January 17, 2020
US Treasury and IRS issue final FATCA and chapter 3 regulations
The United States (US) Treasury and the Internal Revenue Service (IRS) have issued final regulations (TD 9890) under the Foreign Account Tax Compliance Act (FATCA) and chapter 3 of the Internal Revenue Code (IRC), finalizing some of the provisions included in the proposed regulations published in December 2018. Specifically, the final regulations address:
Treasury and the IRS intend to finalize the remaining provisions in the 2018 proposed regulations “at a future date.”
These final regulations are very consistent with the proposed regulations and other guidance previously published by the Government.
FATCA is found in chapter 4 of the IRC (Sections 1471 - 1474). Generally, FATCA requires US and non-US withholding agents (including foreign financial institutions (FFIs)) to identify who their payees are and the FATCA status of those payees. For FATCA purposes, US withholding agents must withhold tax on certain payments to FFIs that do not agree to report certain information to the US about their US accounts (non-participating FFIs (NPFFIs)) and on certain payments to non-financial foreign entities (NFFEs) that do not provide information about their substantial US owners to withholding agents. The US has entered into numerous Intergovernmental Agreements (IGAs) to minimize the impact of FATCA on a foreign partner jurisdiction’s financial institutions (FIs).
Chapter 3 of the IRC (Sections 1441 - 1446) generally requires withholding at a rate of 30% on US-source fixed or determinable, annual or periodic income paid to nonresident aliens.
The proposed regulations issued in December 2018 were generally quite taxpayer-favorable. Highlights in the proposed regulations package that are not included in this package include:
Collection of a foreign TIN and DOB on a beneficial owner withholding certificate
Consistent with prior guidance, the final regulations allow a withholding agent to rely on a withholding certificate obtained before 1 January 2018, for payments made on or before 1 January 2020, even if the form does not reflect the beneficial owner’s foreign TIN. If the withholding agent obtains the account holder’s foreign TIN on a written statement or otherwise has it in the withholding agent’s files, the withholding agent may rely on the form until it expires.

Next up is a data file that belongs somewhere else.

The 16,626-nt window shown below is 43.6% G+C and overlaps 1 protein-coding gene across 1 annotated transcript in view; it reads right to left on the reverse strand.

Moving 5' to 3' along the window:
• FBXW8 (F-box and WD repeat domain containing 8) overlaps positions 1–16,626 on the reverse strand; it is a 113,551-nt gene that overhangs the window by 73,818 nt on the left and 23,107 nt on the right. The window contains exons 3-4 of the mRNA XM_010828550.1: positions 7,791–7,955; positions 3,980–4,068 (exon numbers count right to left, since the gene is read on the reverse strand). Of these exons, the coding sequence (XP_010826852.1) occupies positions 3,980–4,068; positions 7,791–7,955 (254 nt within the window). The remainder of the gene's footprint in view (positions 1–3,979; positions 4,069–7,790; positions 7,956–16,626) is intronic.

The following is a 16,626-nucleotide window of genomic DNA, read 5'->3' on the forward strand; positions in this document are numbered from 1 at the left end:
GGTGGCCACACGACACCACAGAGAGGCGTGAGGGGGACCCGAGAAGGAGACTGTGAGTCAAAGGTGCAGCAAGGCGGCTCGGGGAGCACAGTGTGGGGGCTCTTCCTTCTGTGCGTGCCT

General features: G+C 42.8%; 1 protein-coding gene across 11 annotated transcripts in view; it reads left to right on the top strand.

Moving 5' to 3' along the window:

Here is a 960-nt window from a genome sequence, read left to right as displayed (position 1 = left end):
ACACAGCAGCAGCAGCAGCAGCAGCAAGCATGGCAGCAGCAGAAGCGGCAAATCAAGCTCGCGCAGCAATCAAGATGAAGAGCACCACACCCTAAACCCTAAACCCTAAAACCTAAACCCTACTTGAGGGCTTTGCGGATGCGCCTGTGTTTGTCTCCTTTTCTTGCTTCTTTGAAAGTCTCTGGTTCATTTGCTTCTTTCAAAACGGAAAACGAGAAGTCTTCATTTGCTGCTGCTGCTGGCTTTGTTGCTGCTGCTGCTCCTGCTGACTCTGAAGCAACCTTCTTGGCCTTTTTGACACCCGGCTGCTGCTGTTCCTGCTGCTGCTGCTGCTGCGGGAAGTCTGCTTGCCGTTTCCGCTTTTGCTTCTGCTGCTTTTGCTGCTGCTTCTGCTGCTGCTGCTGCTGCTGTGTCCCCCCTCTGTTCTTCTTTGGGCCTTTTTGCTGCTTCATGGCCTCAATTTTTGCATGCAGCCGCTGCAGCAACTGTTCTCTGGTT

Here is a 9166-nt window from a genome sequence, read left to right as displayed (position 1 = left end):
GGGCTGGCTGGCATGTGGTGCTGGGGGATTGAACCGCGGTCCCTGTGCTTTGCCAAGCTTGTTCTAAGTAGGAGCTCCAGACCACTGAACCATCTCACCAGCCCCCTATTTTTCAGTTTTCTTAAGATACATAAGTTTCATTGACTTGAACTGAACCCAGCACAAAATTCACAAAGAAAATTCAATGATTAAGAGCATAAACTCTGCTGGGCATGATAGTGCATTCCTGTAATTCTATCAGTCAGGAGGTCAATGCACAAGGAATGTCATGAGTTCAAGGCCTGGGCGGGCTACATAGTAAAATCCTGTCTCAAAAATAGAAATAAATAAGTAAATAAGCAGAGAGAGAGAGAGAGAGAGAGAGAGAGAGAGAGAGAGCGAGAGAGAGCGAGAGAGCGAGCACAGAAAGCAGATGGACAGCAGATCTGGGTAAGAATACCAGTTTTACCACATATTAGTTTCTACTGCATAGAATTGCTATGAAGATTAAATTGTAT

Under these final regulations, additional relief has been provided. A withholding agent may rely on a withholding certificate signed after 31 December 2017, without the beneficial owner’s foreign TIN, if the withholding agent obtains the account holder’s foreign TIN in a signed written statement. The statement must acknowledge that: (i) it is a part of the withholding certificate; and (ii) the withholding agent associates the statement with the account holder’s withholding certificate.
This allows a withholding agent to cure an incomplete withholding certificate by obtaining a separate signed statement rather than having to obtain a new withholding certificate. Also, while a missing foreign TIN on a pre-2018 form can be cured with an unsigned statement, a statement to provide a missing foreign TIN for a post-2017 form requires a signature.
Nonqualified intermediary withholding statements
In addition to a Form W-8IMY, an NQI generally must furnish a withholding agent with a withholding statement containing a significant amount of information about each of its underlying payees. As long as the required information is included on payee documentation associated with the withholding statement, however, an NQI need not repeat such information on the withholding statement. Instead, the NQI can represent that the information on the withholding certificates furnished to the withholding agent is not inconsistent with any other account information the NQI has on file. The final regulations clarify that the general standards of knowledge that apply to withholding agents apply to an NQI for reliance on payee documentation for purposes of making such a representation.